Syracuse Orange: Head of Orange United ready to ‘vie for championships’

Syracuse Orange (Photo by Brett Carlsen/Getty Images)
Syracuse Orange (Photo by Brett Carlsen/Getty Images) /

Syracuse University graduate and long-time Syracuse Crunch executive Mark Hayes is “excited” and ready to get to work as the general manager of Orange United, a commercial NIL collective that launched this past Tuesday and will support all Syracuse Orange sports in name, image and likeness opportunities.

SU Athletics, on Tuesday, noted in a press release that Hayes had been tabbed as the general manager of Orange United, a new commercial NIL collective that has some big-time goals in Central New York to forge NIL deals with Syracuse Orange student-athletes in every ‘Cuse sport.

Most recently, Hayes has served as the Crunch’s vice president of revenue generation. The Syracuse Crunch is a professional ice hockey team in the American Hockey League, and it is an affiliate of the NHL’s Tampa Bay Lightning.

Hayes, this week, was kind enough to send some thoughts to me via text message. He says his last day with the Crunch is this Friday, and he will begin as GM of Orange United this coming Monday.

“My phone has been non-stop over the past 12 hours and is proof of the excitement. I’m excited to get started on Monday and ready for the challenge. Orange Nation … let’s get to work.”

Orange United, which supports all Syracuse Orange sports, has an experienced leader in place.

Orange United is being managed by the Atlanta-based Student Athlete NIL (“SANIL”), which currently operates more than two-dozen commercial collectives nationwide and has more than 1,000 student-athletes under retainer contract.

This past Tuesday, Orange United officially launched its operations. I wrote a piece when it launched, in which Jason Belzer, the founder of SANIL, shared a lot of details on this new collective, including its overall strategy, its impressive board of directors and where Orange United can reside in the larger NIL space within the Atlantic Coast Conference.

Orange United, as I noted in the other story, has signed a deal with multi-media rights company LEARFIELD to be an official partner of, and the preferred collective for, SU Athletics.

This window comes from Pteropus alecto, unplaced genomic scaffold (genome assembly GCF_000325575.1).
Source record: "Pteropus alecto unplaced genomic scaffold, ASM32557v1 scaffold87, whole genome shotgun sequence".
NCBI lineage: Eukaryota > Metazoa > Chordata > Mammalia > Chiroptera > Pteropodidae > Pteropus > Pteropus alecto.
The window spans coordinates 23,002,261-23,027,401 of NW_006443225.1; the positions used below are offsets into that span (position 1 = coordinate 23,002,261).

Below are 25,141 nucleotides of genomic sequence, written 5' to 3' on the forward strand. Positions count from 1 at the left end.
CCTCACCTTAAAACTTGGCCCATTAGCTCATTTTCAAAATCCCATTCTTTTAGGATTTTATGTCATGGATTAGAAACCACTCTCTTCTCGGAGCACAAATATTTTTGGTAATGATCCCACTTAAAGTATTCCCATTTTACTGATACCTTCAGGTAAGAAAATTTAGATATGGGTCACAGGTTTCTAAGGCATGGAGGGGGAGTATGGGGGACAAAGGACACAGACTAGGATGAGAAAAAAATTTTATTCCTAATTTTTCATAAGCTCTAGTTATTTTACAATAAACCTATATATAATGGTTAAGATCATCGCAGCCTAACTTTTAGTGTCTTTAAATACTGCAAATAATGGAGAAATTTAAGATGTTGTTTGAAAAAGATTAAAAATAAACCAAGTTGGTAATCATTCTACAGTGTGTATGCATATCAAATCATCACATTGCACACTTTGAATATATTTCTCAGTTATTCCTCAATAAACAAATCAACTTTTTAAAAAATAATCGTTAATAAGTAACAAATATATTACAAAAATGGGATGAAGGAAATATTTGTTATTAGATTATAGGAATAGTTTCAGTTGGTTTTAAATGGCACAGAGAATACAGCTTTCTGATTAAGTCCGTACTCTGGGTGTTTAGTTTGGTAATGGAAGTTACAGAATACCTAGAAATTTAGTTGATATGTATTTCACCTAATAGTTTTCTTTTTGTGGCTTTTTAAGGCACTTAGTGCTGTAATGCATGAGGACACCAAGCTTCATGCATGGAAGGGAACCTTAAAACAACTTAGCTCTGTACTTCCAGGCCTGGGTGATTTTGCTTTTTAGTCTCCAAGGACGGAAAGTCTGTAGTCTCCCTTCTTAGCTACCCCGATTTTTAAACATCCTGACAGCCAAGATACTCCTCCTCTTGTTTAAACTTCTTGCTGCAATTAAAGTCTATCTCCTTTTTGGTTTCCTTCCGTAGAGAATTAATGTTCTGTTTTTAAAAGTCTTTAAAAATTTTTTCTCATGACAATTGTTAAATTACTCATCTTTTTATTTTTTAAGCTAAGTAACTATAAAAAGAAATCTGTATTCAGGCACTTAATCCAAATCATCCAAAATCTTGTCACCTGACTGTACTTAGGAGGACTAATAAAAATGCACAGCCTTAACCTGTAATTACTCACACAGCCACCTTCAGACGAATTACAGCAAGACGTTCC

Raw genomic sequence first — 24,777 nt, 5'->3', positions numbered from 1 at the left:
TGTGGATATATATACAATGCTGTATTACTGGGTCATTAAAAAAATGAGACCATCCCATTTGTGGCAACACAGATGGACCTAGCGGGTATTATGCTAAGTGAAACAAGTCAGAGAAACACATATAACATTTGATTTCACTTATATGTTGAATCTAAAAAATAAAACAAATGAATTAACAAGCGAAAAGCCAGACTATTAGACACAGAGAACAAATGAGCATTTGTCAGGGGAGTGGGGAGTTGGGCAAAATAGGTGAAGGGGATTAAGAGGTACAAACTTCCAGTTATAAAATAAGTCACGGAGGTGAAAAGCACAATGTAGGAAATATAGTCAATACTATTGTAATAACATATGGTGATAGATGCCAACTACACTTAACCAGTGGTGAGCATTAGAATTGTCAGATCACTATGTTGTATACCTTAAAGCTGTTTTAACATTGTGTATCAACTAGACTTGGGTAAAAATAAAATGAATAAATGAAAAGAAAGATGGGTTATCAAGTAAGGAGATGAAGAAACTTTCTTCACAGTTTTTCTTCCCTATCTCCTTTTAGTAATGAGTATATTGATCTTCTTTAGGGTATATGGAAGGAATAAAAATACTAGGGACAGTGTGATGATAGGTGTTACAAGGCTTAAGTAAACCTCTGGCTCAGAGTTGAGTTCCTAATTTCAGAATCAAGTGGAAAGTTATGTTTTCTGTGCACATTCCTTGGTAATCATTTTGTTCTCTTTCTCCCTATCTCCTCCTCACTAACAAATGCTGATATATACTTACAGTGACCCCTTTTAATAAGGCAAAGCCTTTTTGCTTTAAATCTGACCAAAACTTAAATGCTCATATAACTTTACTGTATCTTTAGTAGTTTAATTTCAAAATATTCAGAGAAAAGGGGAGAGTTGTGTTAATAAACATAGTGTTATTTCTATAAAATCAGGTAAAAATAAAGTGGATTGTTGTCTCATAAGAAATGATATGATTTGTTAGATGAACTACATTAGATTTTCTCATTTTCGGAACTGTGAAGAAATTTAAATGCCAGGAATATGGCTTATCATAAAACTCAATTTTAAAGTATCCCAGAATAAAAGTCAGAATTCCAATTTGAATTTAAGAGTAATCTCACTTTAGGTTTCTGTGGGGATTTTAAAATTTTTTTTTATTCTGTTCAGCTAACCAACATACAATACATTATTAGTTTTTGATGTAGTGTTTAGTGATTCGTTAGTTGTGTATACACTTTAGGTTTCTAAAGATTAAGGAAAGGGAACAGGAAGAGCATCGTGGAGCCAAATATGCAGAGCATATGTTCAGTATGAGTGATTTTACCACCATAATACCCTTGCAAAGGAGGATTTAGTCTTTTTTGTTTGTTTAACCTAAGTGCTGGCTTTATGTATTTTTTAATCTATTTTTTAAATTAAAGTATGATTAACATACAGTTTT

A native of Camillus, N.Y., Hayes graduated from SU in 2006 with a focus on sport management in the infancy of the program. He says he got to work under Michael Veley, selling football and basketball tickets for SU Athletics.

Veley, by the way, is an endowed professor, department chair and the founding director of SU’s sport management program within the university’s Falk College.

Hayes wrote that working with Veley “gave me the experience needed upon graduation to work for the Syracuse Crunch for the next 17 years.”

With the Crunch, Hayes served in various roles, including senior director of revenue & partnership development and senior director of group sales. A press release from June of 2017 stated that Hayes had been promoted to vice president of revenue development for the Crunch.

Torrey Ball, SU Athletics’ deputy athletics director for business development, told me in a phone interview this week that Hayes is an “amazing addition to Orange United.” Citing his background and experience, Ball said that Hayes “will add depth of knowledge in the space we need him in … I’m super excited about it.”

On Wednesday, I published another column where Ball provided numerous thoughts about the launch of Orange United and what it means for SU Athletics and Syracuse Orange student-athletes moving forward in the NIL space.

Hayes says that when he spoke with Belzer and others, Hayes “fell in love with the mission and vision of SANIL. Being an alumni, and having had the opportunity to witness the 2003 national basketball championship … it adds something special to the student experience and ripple effect for the local businesses and community.”

Belzer, in a recent phone interview, says that Orange United is focused on three things. Driving SU fans into the collective through memberships, forging relationships with the business community, and attracting individual donors who want to financially contribute to the collective.

Hayes said, “The memberships will give fans unique access, special offers and opportunities to connect to the athletes like never before.”

He continued, “Syracuse has a story to sports history and there is an expectation to not only be competitive but vie for championships. We need to be a destination for the Jim Browns, Ernie Davis, Carmelo Anthonys, Donovan McNabbs, Marvin Harrisons, Pearl Washingtons, the Gaits, the Powells and the Derrick Colemans. With NIL our alumni and fans can be a part of that resurgence.”

By all accounts, based on conversations I’ve had this week, Mark Hayes is a strong hire as Orange United’s general manager. I’m looking forward to staying in touch with him to see how this new collective is progressing in the coming months and beyond.

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